How I found internships as a foreign student in Finland

How I found internships as a foreign student in Finland

Hello guys, it’s been a while since my last post. Today I want to share with you about how I found three internships as a foreign student in Finland.

I was a student at a University of Applied Sciences (UAS). My study program required three separate internships (also called practical training) before I was eligible for graduation. These internships are ranked in three levels: basic practice, field-specific practice, and professional practice. Ideally, these three internships should be in different places but it’s also okay if you do a long internship in one workplace and earn the 30 mandatory credits there. For me, it was the first case where I went to 3 different workplaces.

My practical training credits

1. Basic practice

I participated in a lot of hackathons and events from my school (TUAS) and other organizations in the city during my time there. The events were most of the time very well-organized, interesting, and best of all, free. There was this one hackathon called Challenge Turku Goes Green. Its topic was Circular Economy. The event was filled with challenging but intriguing questions for several teams to tackle. After it was over, I reached out to the teacher who was the main organizer. I remember asking her something like: “I am very interested in this Circular Economy topic and I would love to get further involved. Is there anything I can help you with?”

The teacher was so kind. Unexpectedly, she told me I could do an internship at the Circular Economy campus and earned credits. It turned out that there was a whole research group about this topic. That’s how I got my first internship. It was unpaid, but the study credits and the experiences I gained there were so worth it. On top of that, I got a much more in-depth understanding of Circular Economy, which was what motivated me in the first place. At the end of my internship, I even got a chance to join a two-week intensive course about Circular Economy with numerous exciting outdoor activities, at no cost. The course was one of the best memories I got during the whole practical training period.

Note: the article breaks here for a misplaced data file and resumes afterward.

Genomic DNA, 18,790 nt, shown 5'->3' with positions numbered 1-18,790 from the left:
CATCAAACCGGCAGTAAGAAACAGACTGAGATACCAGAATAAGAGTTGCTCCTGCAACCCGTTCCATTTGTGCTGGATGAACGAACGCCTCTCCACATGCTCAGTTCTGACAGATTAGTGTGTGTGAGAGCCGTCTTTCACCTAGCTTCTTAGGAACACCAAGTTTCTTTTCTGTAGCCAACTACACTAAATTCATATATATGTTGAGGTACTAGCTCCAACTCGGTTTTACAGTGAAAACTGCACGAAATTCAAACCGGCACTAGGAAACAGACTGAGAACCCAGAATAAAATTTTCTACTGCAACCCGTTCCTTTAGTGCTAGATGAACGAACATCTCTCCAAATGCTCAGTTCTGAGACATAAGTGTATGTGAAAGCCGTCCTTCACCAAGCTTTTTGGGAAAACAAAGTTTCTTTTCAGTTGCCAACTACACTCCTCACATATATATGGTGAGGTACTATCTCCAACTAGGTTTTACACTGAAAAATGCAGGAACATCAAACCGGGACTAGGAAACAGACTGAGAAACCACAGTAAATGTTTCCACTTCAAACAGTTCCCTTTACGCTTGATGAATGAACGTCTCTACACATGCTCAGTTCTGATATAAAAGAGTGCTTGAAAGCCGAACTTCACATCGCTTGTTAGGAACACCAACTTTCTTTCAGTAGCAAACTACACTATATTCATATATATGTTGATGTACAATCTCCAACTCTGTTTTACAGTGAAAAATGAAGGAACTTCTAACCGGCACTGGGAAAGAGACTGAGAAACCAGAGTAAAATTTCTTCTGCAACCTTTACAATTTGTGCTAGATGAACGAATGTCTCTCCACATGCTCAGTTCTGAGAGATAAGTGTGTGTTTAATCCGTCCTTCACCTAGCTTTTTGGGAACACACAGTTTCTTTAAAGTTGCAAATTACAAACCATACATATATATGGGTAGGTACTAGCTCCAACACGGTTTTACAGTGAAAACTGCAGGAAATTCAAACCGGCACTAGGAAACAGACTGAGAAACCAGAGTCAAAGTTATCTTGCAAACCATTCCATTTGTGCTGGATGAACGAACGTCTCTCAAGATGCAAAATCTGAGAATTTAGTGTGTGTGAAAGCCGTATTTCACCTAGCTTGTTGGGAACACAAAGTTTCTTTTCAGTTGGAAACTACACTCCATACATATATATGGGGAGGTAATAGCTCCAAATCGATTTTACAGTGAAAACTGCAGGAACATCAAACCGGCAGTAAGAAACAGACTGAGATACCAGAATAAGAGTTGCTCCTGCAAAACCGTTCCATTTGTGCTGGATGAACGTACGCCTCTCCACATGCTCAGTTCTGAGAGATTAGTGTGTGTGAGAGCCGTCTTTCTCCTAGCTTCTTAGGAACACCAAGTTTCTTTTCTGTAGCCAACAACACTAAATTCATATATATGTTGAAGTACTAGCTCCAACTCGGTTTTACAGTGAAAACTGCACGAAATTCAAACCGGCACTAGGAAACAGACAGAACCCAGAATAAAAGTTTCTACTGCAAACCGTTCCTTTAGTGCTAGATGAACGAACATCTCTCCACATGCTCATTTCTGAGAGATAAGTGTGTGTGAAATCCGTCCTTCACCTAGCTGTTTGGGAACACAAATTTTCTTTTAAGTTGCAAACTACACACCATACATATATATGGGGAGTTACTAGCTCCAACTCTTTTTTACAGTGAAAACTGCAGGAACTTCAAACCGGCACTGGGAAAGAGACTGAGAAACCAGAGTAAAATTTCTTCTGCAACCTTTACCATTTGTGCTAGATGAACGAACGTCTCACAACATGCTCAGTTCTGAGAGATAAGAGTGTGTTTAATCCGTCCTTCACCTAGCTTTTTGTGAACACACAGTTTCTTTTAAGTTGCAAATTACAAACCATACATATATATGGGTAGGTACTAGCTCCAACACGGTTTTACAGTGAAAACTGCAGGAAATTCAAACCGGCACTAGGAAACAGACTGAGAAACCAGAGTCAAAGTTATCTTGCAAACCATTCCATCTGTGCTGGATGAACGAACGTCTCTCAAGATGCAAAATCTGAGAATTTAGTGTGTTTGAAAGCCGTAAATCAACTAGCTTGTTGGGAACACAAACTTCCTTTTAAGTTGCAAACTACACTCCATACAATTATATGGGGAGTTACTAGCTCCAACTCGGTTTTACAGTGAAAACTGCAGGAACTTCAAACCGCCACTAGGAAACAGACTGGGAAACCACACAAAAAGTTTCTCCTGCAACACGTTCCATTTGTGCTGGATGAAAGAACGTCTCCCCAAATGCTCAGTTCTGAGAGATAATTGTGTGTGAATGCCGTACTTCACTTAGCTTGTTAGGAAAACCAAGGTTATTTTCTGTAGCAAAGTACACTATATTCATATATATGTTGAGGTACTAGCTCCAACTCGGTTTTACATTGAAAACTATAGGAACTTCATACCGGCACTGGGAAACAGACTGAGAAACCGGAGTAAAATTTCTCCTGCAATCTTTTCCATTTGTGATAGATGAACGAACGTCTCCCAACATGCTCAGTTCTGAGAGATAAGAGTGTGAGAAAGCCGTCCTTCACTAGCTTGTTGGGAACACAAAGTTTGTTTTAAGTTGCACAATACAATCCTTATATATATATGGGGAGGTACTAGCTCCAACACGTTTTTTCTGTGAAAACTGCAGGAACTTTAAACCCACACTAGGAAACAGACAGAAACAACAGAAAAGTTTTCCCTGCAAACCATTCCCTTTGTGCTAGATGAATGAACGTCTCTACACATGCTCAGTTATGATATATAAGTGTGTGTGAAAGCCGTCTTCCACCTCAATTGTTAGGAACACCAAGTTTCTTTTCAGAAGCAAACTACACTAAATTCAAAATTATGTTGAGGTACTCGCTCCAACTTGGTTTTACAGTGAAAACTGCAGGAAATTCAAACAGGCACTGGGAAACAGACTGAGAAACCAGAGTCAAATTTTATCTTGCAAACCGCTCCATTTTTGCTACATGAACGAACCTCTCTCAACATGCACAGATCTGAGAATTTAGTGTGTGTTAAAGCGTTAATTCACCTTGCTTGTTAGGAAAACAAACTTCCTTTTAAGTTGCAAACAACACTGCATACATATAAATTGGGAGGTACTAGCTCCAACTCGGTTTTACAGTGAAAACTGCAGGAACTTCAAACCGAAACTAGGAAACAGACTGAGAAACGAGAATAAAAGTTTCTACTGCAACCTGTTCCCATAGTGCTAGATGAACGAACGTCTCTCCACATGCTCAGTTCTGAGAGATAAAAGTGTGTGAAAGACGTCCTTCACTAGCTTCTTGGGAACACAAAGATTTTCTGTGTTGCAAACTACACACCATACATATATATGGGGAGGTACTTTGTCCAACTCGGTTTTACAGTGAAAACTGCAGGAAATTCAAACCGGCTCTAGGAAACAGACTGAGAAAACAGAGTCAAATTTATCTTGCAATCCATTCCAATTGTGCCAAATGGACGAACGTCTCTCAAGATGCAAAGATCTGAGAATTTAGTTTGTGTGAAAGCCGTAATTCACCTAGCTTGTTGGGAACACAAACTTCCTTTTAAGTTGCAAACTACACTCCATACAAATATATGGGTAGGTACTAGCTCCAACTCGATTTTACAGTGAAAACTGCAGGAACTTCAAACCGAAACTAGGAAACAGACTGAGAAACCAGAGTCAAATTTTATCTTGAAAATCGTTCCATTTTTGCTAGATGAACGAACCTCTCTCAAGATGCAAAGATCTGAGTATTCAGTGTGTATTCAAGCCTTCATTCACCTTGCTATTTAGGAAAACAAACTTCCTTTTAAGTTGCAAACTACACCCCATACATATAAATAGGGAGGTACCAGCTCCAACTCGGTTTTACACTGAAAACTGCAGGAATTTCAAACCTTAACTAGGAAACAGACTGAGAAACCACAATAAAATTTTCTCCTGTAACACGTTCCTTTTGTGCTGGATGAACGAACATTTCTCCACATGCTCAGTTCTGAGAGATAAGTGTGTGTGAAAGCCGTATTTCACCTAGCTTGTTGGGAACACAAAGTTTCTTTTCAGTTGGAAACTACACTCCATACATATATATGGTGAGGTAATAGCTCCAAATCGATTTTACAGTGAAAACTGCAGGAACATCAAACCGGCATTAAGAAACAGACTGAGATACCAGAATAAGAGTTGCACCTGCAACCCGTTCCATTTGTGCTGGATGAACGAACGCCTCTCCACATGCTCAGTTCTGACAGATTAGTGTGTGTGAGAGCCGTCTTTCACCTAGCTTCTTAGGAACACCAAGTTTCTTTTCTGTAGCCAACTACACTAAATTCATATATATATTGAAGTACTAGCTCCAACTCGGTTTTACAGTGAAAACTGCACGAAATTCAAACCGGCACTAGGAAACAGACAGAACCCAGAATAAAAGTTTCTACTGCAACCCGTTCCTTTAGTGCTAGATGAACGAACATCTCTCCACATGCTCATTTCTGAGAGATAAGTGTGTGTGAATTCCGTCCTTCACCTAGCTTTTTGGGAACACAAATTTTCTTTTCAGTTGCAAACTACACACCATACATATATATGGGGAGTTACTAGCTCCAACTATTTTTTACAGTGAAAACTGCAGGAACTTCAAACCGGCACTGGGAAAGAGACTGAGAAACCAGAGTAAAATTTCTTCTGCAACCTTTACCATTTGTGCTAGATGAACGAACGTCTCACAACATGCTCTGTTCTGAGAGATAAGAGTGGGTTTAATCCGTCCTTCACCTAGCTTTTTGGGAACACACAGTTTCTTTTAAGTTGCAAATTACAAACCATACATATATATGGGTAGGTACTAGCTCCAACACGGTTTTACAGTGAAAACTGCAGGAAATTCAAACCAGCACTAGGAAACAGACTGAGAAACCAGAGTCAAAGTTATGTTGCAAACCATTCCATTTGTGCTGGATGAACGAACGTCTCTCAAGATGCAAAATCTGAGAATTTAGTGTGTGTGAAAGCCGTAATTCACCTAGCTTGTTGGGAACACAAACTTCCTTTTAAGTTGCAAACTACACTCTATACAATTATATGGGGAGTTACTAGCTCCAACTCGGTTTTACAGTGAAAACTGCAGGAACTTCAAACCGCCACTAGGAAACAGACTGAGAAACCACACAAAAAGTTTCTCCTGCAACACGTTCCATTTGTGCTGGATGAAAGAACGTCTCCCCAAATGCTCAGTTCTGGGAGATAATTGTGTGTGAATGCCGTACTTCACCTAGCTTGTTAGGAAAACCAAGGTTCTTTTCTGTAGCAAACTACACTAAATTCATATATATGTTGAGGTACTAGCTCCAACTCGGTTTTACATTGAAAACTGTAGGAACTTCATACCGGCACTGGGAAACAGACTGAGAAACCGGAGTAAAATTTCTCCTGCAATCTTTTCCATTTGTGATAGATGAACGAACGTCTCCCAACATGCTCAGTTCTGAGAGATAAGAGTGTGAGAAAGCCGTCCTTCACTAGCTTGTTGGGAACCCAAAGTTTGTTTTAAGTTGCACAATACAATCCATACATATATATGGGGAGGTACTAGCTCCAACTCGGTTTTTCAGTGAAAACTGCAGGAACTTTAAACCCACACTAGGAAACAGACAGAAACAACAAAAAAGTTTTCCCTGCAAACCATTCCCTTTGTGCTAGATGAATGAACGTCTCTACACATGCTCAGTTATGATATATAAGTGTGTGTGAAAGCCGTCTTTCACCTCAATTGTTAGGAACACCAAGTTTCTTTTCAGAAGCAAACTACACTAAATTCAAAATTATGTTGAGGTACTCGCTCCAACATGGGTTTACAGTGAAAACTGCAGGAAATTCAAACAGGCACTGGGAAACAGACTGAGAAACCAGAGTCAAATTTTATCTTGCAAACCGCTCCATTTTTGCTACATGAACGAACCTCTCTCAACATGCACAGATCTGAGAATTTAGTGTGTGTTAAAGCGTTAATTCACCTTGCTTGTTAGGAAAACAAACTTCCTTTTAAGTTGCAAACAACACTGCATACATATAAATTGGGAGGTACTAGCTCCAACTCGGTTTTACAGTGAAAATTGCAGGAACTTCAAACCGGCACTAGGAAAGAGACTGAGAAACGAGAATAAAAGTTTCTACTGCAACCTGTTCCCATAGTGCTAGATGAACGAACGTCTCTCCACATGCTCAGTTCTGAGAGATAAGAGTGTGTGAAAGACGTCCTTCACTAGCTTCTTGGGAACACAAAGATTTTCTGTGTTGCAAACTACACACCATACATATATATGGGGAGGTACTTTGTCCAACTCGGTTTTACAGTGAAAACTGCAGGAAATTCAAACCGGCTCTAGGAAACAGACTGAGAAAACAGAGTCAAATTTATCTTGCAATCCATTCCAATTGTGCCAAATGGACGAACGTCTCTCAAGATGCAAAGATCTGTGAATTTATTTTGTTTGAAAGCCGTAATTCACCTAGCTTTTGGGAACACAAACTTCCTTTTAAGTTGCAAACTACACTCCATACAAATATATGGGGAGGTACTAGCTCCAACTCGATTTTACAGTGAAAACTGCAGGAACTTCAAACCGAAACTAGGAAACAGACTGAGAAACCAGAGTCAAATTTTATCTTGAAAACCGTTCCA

Part of my Certificate of Internship period, hopefully, it gives you a brief understanding of what I did.

2. Field-specific practice

Most Finnish universities have exchange study programs available. Schools strongly encourage their students to go on an exchange. The benefits of an exchange study should be obvious. You get to see a new culture, learn to speak a new language, experience something entirely different at the comforting thought that the trip will only last 3 months, so if it doesn’t live up to your expectations, you can always go back 😉

If you look a little more carefully, you may find out that there are exchange practical training opportunities as well. So instead of going to another country to study, you go there to gain working experience, while also getting to experience all the above benefits. Sometimes you could even get a paid internship! Make sure you talk with your school’s advisor to find out if some programs like this exist, also apply early!